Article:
Attendance at the 110th National Western Stock Show in Denver was the second highest in history.
Stock show lovers from across the nation flocked to Denver for 110th National Western Stock Show where agriculture and rodeo professionals entertained a record-breaking number of attendees.
The stock show ran Jan. 4-24, with 686,745 visitors filling the venue that sits just outside of downtown Denver. That figure is up 4,207 guests from 2015, making it the second highest-attended show in the 110-year history of the event.
Record attendance wasn’t the only factor that made this year’s stock show shine.
The Junior Livestock Auction raised a total of $886,250 with nearly $400,000 of those funds going to scholarships.
The event’s top eight animals set an all-time record for the most sales in history, ringing in $412,000, with the Grand Champion Steer selling for $117,000, which stock show officials gloat as “the second highest bid in stock show history.”
“You think about the youth that raise those animals all year and then compete to win money that goes to their college education,” said National Western Stock Show President and CEO Paul Andrews, highlighting that a portion of the proceeds go to the National Western Scholarship Trust.
This year, nearly 330 vendors set up shop and more than 800 trade show booths were lined up for consumers, bringing big business to the annual gathering.
“Denver’s economy over the course of two years has been very strong,” Andrews said, highlighting the economy’s health as one of the reasons for record attendance and a boost in business. “We were nervous about the oil and gas economy, but our sponsors rose to the occasion.”
Despite the nation’s oil and gas slump, Anadarko — an oil and gas company with a large presence in Colorado — remained one of the stock show’s premiere sponsors, Andrews said.
“It’s companies like that that made the difference,” Andrews added.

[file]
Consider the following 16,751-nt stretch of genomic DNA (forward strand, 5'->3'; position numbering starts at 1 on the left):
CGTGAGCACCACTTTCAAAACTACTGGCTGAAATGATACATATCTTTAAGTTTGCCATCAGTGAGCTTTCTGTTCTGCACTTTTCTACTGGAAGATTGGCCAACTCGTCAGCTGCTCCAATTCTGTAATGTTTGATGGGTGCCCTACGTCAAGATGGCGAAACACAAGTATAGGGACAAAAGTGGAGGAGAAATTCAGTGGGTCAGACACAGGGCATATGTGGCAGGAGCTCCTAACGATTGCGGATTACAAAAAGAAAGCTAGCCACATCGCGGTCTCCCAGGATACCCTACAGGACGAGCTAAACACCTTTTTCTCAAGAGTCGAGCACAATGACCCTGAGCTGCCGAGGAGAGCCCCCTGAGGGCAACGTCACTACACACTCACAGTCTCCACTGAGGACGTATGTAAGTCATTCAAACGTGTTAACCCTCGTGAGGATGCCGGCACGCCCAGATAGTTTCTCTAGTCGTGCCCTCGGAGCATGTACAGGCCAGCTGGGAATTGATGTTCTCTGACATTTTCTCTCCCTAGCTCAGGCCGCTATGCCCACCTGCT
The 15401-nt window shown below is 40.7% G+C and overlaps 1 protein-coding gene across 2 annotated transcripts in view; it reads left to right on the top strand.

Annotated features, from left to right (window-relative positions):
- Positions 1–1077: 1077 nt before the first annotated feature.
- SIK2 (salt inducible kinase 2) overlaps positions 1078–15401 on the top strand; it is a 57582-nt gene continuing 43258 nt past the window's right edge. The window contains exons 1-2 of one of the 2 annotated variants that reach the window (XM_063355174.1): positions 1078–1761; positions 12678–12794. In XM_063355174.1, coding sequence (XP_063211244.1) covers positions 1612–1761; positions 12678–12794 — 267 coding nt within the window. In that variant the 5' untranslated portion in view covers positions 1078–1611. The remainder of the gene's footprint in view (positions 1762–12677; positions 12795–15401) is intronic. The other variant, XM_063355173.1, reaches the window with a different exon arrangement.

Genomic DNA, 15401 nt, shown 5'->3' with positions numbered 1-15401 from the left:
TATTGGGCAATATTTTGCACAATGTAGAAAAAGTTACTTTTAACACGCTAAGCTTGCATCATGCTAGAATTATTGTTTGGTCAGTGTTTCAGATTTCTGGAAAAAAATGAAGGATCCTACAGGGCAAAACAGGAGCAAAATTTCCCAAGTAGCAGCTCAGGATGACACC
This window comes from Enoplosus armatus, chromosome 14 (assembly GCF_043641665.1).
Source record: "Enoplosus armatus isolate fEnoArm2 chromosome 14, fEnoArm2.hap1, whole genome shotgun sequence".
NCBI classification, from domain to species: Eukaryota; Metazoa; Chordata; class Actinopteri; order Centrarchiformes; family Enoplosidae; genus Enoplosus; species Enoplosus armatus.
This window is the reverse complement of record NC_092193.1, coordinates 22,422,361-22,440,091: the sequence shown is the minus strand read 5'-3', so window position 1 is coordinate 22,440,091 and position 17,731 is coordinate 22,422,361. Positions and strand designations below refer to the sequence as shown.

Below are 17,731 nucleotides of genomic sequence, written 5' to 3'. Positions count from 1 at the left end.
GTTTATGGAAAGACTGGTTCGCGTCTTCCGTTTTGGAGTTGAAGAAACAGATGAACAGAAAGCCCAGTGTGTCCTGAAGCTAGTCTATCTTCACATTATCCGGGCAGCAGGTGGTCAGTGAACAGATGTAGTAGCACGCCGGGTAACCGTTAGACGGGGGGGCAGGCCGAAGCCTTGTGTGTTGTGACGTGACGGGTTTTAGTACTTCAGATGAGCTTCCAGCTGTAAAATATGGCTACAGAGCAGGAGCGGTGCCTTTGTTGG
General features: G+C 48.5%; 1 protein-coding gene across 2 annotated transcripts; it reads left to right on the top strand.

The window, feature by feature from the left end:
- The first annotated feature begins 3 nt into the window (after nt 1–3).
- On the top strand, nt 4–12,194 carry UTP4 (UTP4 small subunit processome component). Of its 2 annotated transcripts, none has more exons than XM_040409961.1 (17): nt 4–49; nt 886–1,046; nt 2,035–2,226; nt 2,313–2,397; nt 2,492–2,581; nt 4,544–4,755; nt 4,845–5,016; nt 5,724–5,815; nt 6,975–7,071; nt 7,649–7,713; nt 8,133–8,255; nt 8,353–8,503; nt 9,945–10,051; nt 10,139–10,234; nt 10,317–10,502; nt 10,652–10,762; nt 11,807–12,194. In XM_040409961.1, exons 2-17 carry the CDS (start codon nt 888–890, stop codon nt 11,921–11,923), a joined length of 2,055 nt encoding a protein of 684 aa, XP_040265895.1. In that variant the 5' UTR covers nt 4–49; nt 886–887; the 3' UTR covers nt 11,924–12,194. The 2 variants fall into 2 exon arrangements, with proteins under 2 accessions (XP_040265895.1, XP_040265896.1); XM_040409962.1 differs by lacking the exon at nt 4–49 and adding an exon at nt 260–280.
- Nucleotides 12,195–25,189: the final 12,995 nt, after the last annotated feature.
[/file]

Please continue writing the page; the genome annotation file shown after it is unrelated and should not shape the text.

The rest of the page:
Other sponsors included banks, automotive companies and small agricultural companies.
Andrews said also that the stock show does not charge for parking, which helps increase interest in the event.
“People frankly appreciate that,” Andrews said. “Instead of asking them for a 10 or 20 dollar bill, we greet them with a sheet of paper. Those factors drive attendance numbers.”
No parking fees coupled with 30 rodeos, highly anticipated horse shows and livestock shows kept the annual stock show beaming with excitement.
“Our rodeos are excellent, top to bottom entertainment with specialty acts,” Andrews said.
The rodeos included team roping, saddle bronc riding, mutton busting, bull riding and a Mexican Extravaganza to name a few events.
The stock show also showcased a National Western Nursery where newborn animals were on display with their mothers. Animals included piglets, baby llamas and baby donkeys.
“We had some really interesting animals that had just given birth,” Andrews said.
The sheer history of the stock show helps attract people of all ages, said John Ellis, vice president of partnership and business.
The show also has educational programs and demonstrations for nonagricultural attendees to highlight how food is grown, Ellis said.
Giving back to the agricultural community is a big part of the stock show’s motto. As a 501(c)(3), the National Western Stock Show invests in the future of farming, education and medicine for animals.
The scholarships go mainly to students studying medicine and agriculture at Colorado State University, colleges in Wyoming and the University of Colorado medicine fields, Ellis said.
That’s why it’s such a big deal when livestock animals sell with high price tags.
The stock show ended on Sunday, Jan. 24, the same day as the Broncos playoff game against the Patriots that took place just down the road from the stock show. Surprisingly, the game didn’t cause a decrease in stock show attendance, Andrews said.
“We were absolutely shocked. We had a rodeo right in the middle of the Broncos game. We had a full building,” Andrews said.
Interviewed for the story: Paul Andrews and John Ellis, (303) 299-5522.